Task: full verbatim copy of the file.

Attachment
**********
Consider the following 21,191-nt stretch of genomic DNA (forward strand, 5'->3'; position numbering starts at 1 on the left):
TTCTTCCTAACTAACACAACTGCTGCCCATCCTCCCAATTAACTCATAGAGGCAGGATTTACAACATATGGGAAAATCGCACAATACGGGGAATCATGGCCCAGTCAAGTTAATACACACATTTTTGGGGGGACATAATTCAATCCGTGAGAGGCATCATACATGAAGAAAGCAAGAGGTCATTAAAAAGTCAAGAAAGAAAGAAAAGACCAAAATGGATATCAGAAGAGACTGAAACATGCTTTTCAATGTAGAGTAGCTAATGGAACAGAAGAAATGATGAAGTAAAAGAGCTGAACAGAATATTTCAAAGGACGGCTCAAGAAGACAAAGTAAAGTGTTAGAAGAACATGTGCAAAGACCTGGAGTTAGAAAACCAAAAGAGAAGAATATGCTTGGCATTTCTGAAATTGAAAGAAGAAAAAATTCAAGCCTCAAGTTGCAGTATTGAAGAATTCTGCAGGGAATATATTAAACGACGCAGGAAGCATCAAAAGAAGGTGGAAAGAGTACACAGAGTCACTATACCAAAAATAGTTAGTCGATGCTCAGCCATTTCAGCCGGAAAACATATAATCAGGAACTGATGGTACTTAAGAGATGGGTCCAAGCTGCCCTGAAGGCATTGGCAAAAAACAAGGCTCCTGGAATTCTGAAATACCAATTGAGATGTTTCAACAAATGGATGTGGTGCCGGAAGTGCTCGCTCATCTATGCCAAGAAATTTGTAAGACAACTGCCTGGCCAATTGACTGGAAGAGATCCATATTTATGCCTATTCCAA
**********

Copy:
Consider the following 21,191-nt stretch of genomic DNA (forward strand, 5'->3'; position numbering starts at 1 on the left):
TTCTTCCTAACTAACACAACTGCTGCCCATCCTCCCAATTAACTCATAGAGGCAGGATTTACAACATATGGGAAAATCGCACAATACGGGGAATCATGGCCCAGTCAAGTTAATACACACATTTTTGGGGGGACATAATTCAATCCGTGAGAGGCATCATACATGAAGAAAGCAAGAGGTCATTAAAAAGTCAAGAAAGAAAGAAAAGACCAAAATGGATATCAGAAGAGACTGAAACATGCTTTTCAATGTAGAGTAGCTAATGGAACAGAAGAAATGATGAAGTAAAAGAGCTGAACAGAATATTTCAAAGGACGGCTCAAGAAGACAAAGTAAAGTGTTAGAAGAACATGTGCAAAGACCTGGAGTTAGAAAACCAAAAGAGAAGAATATGCTTGGCATTTCTGAAATTGAAAGAAGAAAAAATTCAAGCCTCAAGTTGCAGTATTGAAGAATTCTGCAGGGAATATATTAAACGACGCAGGAAGCATCAAAAGAAGGTGGAAAGAGTACACAGAGTCACTATACCAAAAATAGTTAGTCGATGCTCAGCCATTTCAGCCGGAAAACATATAATCAGGAACTGATGGTACTTAAGAGATGGGTCCAAGCTGCCCTGAAGGCATTGGCAAAAAACAAGGCTCCTGGAATTCTGAAATACCAATTGAGATGTTTCAACAAATGGATGTGGTGCCGGAAGTGCTCGCTCATCTATGCCAAGAAATTTGTAAGACAACTGCCTGGCCAATTGACTGGAAGAGATCCATATTTATGCCTATTCCAA